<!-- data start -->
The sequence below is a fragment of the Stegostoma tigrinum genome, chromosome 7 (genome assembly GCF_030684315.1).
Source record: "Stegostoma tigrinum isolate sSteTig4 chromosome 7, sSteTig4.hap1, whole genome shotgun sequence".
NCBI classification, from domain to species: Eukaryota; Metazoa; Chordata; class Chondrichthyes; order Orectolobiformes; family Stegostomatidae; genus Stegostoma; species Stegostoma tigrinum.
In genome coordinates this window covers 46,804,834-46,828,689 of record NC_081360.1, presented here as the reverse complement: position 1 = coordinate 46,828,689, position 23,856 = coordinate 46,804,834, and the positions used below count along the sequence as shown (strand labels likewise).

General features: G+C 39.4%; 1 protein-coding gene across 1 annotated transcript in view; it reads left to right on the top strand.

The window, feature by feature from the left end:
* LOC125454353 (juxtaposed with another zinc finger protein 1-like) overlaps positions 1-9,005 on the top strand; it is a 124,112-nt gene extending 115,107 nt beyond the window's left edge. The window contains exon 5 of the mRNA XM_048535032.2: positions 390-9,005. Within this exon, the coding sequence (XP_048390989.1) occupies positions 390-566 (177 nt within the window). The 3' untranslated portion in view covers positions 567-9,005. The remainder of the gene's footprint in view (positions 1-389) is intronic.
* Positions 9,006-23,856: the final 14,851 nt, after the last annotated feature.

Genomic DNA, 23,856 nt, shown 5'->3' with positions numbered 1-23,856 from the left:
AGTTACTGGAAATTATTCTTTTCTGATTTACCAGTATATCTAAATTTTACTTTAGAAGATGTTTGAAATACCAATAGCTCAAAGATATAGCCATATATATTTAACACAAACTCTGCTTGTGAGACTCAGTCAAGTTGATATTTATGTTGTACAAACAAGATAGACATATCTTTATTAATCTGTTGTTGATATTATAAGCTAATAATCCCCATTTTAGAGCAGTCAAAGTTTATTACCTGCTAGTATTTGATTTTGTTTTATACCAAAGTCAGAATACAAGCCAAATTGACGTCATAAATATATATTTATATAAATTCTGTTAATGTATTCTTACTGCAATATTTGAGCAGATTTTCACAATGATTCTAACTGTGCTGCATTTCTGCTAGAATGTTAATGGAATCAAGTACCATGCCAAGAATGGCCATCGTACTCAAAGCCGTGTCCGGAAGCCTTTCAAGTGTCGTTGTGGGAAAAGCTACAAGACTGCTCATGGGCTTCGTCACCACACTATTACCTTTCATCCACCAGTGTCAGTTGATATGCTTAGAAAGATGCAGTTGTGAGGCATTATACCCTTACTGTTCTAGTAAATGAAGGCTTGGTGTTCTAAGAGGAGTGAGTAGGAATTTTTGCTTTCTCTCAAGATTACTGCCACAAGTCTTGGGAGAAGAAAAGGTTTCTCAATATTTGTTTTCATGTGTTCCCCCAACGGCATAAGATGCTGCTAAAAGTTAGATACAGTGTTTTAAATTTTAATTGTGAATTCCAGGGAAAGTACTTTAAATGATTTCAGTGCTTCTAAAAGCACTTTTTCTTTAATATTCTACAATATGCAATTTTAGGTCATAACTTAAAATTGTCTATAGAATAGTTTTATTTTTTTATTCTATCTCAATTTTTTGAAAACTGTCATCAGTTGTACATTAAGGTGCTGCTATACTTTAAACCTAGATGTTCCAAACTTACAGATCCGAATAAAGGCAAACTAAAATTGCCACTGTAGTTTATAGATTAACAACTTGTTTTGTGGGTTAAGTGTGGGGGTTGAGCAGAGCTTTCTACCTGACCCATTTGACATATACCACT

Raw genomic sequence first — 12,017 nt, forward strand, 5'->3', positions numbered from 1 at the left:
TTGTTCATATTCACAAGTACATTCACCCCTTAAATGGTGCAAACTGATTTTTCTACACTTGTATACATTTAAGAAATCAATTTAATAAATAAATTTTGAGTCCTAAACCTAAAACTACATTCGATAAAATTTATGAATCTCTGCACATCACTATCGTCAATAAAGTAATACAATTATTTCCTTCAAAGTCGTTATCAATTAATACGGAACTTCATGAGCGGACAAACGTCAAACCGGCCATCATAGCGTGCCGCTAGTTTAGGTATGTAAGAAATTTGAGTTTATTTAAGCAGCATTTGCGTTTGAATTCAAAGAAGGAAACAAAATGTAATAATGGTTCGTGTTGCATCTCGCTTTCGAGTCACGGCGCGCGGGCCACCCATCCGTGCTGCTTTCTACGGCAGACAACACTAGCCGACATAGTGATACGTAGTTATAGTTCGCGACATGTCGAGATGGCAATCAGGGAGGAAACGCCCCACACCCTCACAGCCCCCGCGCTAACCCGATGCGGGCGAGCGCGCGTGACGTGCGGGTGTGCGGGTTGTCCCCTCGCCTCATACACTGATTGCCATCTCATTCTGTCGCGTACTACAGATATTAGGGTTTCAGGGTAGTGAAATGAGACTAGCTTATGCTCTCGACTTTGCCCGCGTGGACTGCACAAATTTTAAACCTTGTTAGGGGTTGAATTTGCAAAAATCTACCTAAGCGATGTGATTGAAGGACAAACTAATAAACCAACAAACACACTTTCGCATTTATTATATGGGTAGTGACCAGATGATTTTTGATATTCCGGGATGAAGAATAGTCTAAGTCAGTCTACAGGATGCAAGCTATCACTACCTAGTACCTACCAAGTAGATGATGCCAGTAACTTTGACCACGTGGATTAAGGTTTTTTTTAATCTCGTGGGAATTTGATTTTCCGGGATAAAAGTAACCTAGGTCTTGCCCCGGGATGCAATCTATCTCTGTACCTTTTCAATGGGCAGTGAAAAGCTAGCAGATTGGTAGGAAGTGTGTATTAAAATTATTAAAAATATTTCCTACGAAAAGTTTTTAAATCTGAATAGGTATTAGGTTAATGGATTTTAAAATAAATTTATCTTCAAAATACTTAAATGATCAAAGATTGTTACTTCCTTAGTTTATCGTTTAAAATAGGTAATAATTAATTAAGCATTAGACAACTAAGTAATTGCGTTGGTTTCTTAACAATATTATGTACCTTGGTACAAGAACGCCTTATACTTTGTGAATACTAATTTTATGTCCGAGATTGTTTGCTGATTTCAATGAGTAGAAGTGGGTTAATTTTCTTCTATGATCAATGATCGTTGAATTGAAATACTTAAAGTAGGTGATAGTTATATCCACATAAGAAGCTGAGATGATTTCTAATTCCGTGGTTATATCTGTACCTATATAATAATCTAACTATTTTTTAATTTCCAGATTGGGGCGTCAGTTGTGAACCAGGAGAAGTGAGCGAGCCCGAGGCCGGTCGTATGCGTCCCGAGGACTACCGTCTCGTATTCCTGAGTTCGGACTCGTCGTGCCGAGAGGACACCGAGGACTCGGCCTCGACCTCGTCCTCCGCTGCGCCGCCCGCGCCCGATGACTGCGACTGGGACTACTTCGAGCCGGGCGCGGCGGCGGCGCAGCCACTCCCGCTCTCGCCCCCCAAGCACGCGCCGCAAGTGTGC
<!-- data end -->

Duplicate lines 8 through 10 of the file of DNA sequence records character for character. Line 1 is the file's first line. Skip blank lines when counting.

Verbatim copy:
* Positions 9,006-23,856: the final 14,851 nt, after the last annotated feature.

Genomic DNA, 23,856 nt, shown 5'->3' with positions numbered 1-23,856 from the left:
AGTTACTGGAAATTATTCTTTTCTGATTTACCAGTATATCTAAATTTTACTTTAGAAGATGTTTGAAATACCAATAGCTCAAAGATATAGCCATATATATTTAACACAAACTCTGCTTGTGAGACTCAGTCAAGTTGATATTTATGTTGTACAAACAAGATAGACATATCTTTATTAATCTGTTGTTGATATTATAAGCTAATAATCCCCATTTTAGAGCAGTCAAAGTTTATTACCTGCTAGTATTTGATTTTGTTTTATACCAAAGTCAGAATACAAGCCAAATTGACGTCATAAATATATATTTATATAAATTCTGTTAATGTATTCTTACTGCAATATTTGAGCAGATTTTCACAATGATTCTAACTGTGCTGCATTTCTGCTAGAATGTTAATGGAATCAAGTACCATGCCAAGAATGGCCATCGTACTCAAAGCCGTGTCCGGAAGCCTTTCAAGTGTCGTTGTGGGAAAAGCTACAAGACTGCTCATGGGCTTCGTCACCACACTATTACCTTTCATCCACCAGTGTCAGTTGATATGCTTAGAAAGATGCAGTTGTGAGGCATTATACCCTTACTGTTCTAGTAAATGAAGGCTTGGTGTTCTAAGAGGAGTGAGTAGGAATTTTTGCTTTCTCTCAAGATTACTGCCACAAGTCTTGGGAGAAGAAAAGGTTTCTCAATATTTGTTTTCATGTGTTCCCCCAACGGCATAAGATGCTGCTAAAAGTTAGATACAGTGTTTTAAATTTTAATTGTGAATTCCAGGGAAAGTACTTTAAATGATTTCAGTGCTTCTAAAAGCACTTTTTCTTTAATATTCTACAATATGCAATTTTAGGTCATAACTTAAAATTGTCTATAGAATAGTTTTATTTTTTTATTCTATCTCAATTTTTTGAAAACTGTCATCAGTTGTACATTAAGGTGCTGCTATACTTTAAACCTAGATGTTCCAAACTTACAGATCCGAATAAAGGCAAACTAAAATTGCCACTGTAGTTTATAGATTAACAACTTGTTTTGTGGGTTAAGTGTGGGGGTTGAGCAGAGCTTTCTACCTGACCCATTTGACATATACCACT